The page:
Genomics and Precision Public Health At a Glance

The CDC Office of Genomics and Precision Public Health (OGPPH) provides timely and credible information for the effective and responsible translation of genomics and precision health advances into public health and health care.

OGPPH identifies genomic testing, family health history, and precision health applications that are ready to impact health if implemented effectively:

three rows:Tier 1 with green background; Tier 2 with yellow backgrond and Tier 3 with red background
  • The Tier-Classified Guidelines Database is an on-line, searchable resource for genomic testing, family health history, and precision health applications classified based on scientific evidence and evidence-based recommendations.  Over 410 genetic testing guidelines have been classified according to a three tiered framework developed by OGPPH, including 100 classified as tier 1 applications:
    • Tier 1/green applications are supported by synthesized evidence or evidence-based recommendations for implementation in practice.
    • Tier 2/yellow applications are not supported by sufficient synthesized evidence or evidence-based recommendations for routine implementation in practice; however, they may inform decision making on a case-by-case basis.
    • Tier 3/red applications are not supported by synthesized evidence for implementation in practice or have evidence-based recommendations against their use; however, they might be candidates for research.
  • The Public Health Genomics and Precision Health Knowledge Base (PHGKB) is an online, customizable, user-based system that provides convenient access to the published scientific literature, CDC resources, and other sources that track progress in human and pathogen genomics, and in other areas of precision public health. PHGKB includes 12 specialized databases on topic such as cancer, infectious diseases, rare diseases, and health equity, as well as a CDC-authored publications and state public health genomics program resources. OGPPH searches the peer-reviewed and grey literature on a weekly basis using machine learning, natural language processing, and other methods to identify genomics and precision health information relevant to population health to help keep the PHGKB on the cutting edge.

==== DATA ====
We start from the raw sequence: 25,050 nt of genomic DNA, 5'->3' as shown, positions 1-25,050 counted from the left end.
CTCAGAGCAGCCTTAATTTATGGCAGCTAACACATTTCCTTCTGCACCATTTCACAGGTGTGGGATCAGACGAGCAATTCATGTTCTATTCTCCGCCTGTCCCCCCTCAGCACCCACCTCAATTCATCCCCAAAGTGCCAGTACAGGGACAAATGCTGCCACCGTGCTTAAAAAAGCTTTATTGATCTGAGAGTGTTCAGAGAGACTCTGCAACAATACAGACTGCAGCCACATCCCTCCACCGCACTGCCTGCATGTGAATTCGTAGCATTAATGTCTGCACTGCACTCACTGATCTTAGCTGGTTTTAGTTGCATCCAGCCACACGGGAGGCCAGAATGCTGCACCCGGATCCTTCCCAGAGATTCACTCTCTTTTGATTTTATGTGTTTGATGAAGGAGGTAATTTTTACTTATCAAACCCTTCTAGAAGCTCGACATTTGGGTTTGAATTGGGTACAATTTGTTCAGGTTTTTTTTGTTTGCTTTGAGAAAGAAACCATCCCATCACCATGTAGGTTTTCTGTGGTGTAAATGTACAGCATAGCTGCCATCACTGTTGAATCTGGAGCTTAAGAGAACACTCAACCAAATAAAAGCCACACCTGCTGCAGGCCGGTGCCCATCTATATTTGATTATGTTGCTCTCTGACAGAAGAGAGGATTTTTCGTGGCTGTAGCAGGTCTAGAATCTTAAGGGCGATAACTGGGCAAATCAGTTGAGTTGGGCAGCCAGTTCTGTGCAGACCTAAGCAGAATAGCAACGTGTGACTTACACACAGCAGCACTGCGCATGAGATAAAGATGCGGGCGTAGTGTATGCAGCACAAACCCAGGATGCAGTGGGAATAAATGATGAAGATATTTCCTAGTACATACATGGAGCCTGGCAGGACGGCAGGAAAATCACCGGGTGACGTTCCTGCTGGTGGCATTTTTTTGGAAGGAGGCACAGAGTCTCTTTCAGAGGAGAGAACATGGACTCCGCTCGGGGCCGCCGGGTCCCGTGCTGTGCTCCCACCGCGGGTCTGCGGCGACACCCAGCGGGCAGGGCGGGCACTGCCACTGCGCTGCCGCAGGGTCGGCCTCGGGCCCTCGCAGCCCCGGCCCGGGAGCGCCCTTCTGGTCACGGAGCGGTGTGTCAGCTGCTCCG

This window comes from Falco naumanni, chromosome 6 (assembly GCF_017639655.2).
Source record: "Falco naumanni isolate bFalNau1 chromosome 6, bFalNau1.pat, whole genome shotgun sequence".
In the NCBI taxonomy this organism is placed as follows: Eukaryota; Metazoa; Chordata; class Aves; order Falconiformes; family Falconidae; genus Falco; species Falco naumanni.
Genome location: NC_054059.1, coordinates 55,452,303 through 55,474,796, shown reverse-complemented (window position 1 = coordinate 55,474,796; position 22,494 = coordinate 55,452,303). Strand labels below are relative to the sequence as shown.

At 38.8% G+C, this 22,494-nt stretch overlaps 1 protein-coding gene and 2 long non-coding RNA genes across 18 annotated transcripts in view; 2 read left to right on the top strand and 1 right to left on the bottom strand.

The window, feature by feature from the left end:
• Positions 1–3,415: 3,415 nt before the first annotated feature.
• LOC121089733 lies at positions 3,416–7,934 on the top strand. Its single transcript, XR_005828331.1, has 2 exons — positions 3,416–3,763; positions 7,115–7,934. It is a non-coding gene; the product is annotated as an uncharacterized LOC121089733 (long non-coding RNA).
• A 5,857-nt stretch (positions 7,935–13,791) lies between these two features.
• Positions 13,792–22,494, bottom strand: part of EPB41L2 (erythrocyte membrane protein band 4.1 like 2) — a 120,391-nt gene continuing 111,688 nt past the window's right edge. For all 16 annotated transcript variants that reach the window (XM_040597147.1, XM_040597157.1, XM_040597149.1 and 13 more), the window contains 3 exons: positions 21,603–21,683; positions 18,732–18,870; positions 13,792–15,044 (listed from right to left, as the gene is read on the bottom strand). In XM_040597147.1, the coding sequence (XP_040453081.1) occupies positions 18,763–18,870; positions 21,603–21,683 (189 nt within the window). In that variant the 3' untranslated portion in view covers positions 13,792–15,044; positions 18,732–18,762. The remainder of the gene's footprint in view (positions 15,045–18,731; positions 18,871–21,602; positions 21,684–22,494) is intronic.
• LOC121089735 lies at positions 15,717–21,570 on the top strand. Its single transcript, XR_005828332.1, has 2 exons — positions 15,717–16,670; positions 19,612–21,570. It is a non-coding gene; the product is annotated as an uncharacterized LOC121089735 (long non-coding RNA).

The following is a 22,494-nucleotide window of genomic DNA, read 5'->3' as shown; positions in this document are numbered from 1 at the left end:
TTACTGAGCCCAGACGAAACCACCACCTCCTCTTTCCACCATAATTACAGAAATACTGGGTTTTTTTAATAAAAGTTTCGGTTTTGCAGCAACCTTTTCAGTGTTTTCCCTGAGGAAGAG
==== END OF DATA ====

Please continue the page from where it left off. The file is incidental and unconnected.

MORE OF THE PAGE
OGPPH informs about evidence-based genomic and precision health applications to impact population health:

OGPPH has developed a multifaceted communications strategy to share information on genomics and precision health with public health programs, health providers, policymakers, and the general public.

OGPPH integrates evidence-based genomic and precision health applications into practice and programs:

  • The Surgeon General’s My Family Health Portrait tool, hosted by OGPPH since September 2018, is a resource for public health programs, health providers and the general public to promote the collection and sharing of family health history information. The My Family Health Portrait tool is being further developed as a platform to aid implementation of evidence-based guidelines that incorporate family health history in disease prevention.
  • The Tier 1 Genomic Applications Toolkit and the State Public Health Genomics Program clickable map are OGPPH resources that help support state activities to address the nearly 2 million Americans at increased risk for early-onset cancer or heart disease because they have one of three genetic conditions: BRCA-associated hereditary breast and ovarian cancer, Lynch syndrome, and familial hypercholesterolemia. These resources, which compile state resources and activities relevant to implementing evidence-based recommendations, were developed to help states and their partners build upon existing programs to reach people with these three conditions, and they serve as a framework for incorporating additional tier 1 genomic applications in the future.
  • Integrating Human Genomics into Public Health Surveillance and Applied Research. In collaboration with the CDC Office of Advanced Molecular Detection, OGPPH launched a new, five-year initiative to strengthen public health capacity by introducing elements of human genomics into both public health surveillance and applied research. Six projects across five CIOs were selected for funding in 2022 and 2023. They cover a wide range of topics, including:
Page last reviewed: April 4, 2022